I’ve been a student at Kenyon longer than most people. As one of 37 second-semester seniors set to graduate in December (not to jinx it or anything), I know this campus like I know an old friend. So it’s ironic that the most profound emotion I’ve felt all semester is loneliness.
I guess it was to be expected. The friend group I spent the majority of my time with graduated last spring, so obviously life was going to look different. And between studying abroad my junior year and COVID upending the concept of normal life on campus, I haven’t had many opportunities to befriend underclassmen. I wasn’t under any impression that I would be crushing it in the social life department this semester. But I’m an introvert who generally enjoys spending time alone, and it wasn’t like I knew nobody, so I assumed my last semester at Kenyon would be fine.
Instead, it’s just day after day of feeling lost in my own home.
Before I get into it, I want to say that I love the friends I have on campus. They have been the brightest part of the past few months for me, and they save my life every other day. But having friends isn’t the same thing as having a community. There are people I feel safe with, but when the scheduled hangout time ends so does any sense of belonging. The loneliness is as deafening as the servery during a lunch rush — coincidentally, a place that has made me more aware of my isolation than anything.
I don’t mean to imply there’s some systemic problem here. I’ve always been of the opinion that Kenyon is a place filled with interesting, beautiful and very nice people. I know many of their names, like their photos on Instagram, wave to them on Middle Path. But I’ve struggled with social anxiety for pretty much my entire life, which makes it difficult to know how to acceptably overcome acquaintanceship. Like yeah, they complimented my George Catlin analysis, but do they really want to hear about my personal life?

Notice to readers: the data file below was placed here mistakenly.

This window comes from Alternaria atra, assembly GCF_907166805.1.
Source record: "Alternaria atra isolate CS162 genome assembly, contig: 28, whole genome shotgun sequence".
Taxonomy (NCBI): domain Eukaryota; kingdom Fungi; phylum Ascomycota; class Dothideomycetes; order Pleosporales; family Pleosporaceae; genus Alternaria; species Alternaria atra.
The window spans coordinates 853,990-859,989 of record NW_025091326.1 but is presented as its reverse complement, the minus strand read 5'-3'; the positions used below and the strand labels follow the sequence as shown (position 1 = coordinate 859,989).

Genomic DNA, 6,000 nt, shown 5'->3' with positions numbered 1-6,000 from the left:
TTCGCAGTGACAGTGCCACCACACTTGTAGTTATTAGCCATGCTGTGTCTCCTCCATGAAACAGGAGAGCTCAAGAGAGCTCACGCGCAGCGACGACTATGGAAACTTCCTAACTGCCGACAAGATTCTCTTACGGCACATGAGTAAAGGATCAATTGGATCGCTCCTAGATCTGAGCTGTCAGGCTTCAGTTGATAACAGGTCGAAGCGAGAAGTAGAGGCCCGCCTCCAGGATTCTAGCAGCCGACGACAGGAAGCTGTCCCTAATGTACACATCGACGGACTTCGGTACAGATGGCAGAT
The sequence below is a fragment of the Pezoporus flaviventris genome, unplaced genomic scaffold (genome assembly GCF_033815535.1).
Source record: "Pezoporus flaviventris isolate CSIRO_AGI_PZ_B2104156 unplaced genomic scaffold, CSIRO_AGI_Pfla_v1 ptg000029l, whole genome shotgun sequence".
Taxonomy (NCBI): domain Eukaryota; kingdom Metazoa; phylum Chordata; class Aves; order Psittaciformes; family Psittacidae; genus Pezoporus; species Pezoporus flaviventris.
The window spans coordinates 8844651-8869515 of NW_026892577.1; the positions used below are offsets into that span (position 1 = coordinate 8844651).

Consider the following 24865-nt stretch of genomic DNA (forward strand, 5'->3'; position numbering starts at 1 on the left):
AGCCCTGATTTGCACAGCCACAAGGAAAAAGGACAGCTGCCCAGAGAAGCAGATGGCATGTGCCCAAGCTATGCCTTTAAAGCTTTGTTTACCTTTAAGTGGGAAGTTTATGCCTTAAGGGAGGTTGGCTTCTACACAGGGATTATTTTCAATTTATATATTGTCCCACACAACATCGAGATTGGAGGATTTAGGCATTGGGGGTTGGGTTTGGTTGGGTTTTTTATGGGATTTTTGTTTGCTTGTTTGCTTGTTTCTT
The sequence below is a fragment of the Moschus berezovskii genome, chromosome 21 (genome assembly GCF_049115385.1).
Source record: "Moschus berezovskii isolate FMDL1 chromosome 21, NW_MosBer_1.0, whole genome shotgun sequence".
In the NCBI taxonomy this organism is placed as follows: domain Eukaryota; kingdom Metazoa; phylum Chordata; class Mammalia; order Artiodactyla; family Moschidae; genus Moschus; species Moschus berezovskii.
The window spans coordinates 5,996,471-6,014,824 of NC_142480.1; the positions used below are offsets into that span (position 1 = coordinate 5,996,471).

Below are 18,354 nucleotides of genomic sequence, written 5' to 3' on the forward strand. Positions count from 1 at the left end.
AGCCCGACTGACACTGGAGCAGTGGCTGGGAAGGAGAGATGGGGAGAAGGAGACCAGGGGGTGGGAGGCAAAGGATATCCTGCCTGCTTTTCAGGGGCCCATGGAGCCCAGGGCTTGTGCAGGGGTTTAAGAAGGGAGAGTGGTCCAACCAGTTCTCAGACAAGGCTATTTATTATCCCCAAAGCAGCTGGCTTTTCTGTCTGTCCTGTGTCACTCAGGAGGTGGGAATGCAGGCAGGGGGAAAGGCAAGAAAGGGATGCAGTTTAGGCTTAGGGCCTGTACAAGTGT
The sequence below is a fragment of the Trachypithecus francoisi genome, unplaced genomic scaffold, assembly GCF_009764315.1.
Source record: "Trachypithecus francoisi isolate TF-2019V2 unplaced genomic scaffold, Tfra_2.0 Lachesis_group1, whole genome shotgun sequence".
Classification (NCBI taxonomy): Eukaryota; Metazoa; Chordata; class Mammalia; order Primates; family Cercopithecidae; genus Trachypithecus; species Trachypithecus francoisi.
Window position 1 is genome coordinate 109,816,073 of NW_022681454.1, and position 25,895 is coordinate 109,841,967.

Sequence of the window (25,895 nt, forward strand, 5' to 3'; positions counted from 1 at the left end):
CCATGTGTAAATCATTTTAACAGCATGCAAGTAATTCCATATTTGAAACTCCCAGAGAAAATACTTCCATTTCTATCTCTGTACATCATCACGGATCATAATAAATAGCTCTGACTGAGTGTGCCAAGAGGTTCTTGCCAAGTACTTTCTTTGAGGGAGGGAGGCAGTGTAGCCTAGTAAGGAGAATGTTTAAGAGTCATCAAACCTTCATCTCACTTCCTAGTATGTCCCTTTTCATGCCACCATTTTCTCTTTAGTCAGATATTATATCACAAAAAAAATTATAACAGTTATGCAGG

As a second-semester senior, this anxiety has increased tenfold. I am just as desperate for connection as when I was a first year, but the people in my classes and residence hall are no longer in the same boat. They have built routines and support systems throughout their time here. They might be open to meeting new people, but it’s not a necessity. And I get it — I was the same way. My people just live in different cities now. So I’m back to square one, except I’ve also been here long enough to remember what Olin Library smelled like. It’s a weird place to be.
I recognize that a lot of my issues are self-imposed. I’m sure many people in my exact position would figure out a way to thrive. However, I know there is power in shared experience. I simply do not believe that I’m the only upperclassman who feels lonely or out-of-place. So yeah, I’m a little embarrassed to be writing this, and even more embarrassed to still be giving myself the same “put yourself out there!” pep talks that I was four years ago. But there’s a chance that reading this might make someone feel a little less alone. And if there’s anything I’ve learned this fall, it’s how valuable that can be.
I want to end this piece on a positive note. My last semester at Kenyon has been difficult, but it has made me more appreciative of when people are kind. I’ve learned to be more open about how I’m feeling, which I think has made the friendships I do have stronger. I try to start a conversation with one new person every day. It’s mostly for me, but it’s also for them. We all should feel seen and heard.
Mae Hunt ’22 is an arts editor for the Collegian and an English major from Alexandria, Va. She can be reached at email@example.com.